I will note, however, that the person you cite went into teaching 15 years ago. I wonder how she would manage if she had to start from scratch today, not being very interested in it, but having to compete with 500 other applicants for one of 20 places. I wouldn't fancy her chances. Or, on the other hand, she might find that, by the time she'd done the kind of interview prep, research etc, she'd find herself developing ... surprise, surprise ... an interest in teaching.

    Of course I'm not suggesting that teachers take a genuine delight in every single part of their jobs. Even popstars have to do soundchecks - no jobs are devoid of moments of tedium and repetitive tasks.

    and I know only too well that experience is no guarantor of a pgce place - such is the competition these days. But the only real reason I'm continuing with this conversation is that that very competition is a HUGE difference between the teaching profession 10 years ago, and the teaching profession today. Of course times have changed, 10 years ago there were alot more access ways into teaching, some of them have qualifications ive never even heard of.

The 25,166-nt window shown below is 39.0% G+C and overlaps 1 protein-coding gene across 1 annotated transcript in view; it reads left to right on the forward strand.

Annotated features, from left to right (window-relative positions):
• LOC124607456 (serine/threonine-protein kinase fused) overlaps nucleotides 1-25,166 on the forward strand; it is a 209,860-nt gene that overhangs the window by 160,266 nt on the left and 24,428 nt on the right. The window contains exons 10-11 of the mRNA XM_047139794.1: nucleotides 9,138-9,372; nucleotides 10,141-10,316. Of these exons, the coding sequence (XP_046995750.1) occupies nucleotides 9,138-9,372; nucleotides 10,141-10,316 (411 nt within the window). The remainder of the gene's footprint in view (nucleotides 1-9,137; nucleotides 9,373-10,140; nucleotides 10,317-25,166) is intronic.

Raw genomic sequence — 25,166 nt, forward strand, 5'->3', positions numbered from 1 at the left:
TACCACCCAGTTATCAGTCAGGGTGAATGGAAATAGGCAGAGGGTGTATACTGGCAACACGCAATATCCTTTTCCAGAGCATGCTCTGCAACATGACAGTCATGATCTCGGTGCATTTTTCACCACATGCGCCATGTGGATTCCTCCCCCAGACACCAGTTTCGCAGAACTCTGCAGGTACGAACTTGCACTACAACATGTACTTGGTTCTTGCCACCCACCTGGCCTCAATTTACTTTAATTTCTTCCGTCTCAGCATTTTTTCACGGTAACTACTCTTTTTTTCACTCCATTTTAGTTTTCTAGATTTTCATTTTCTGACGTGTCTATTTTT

At the end of the day, I'm sceptical that anyone genuinely uninterested in teaching could manage to fake enough interest in it to either get on a course, or last very long in a classroom. It'd be a pretty damn perverse move: especially when it's a lot easier to just train to be an accountant.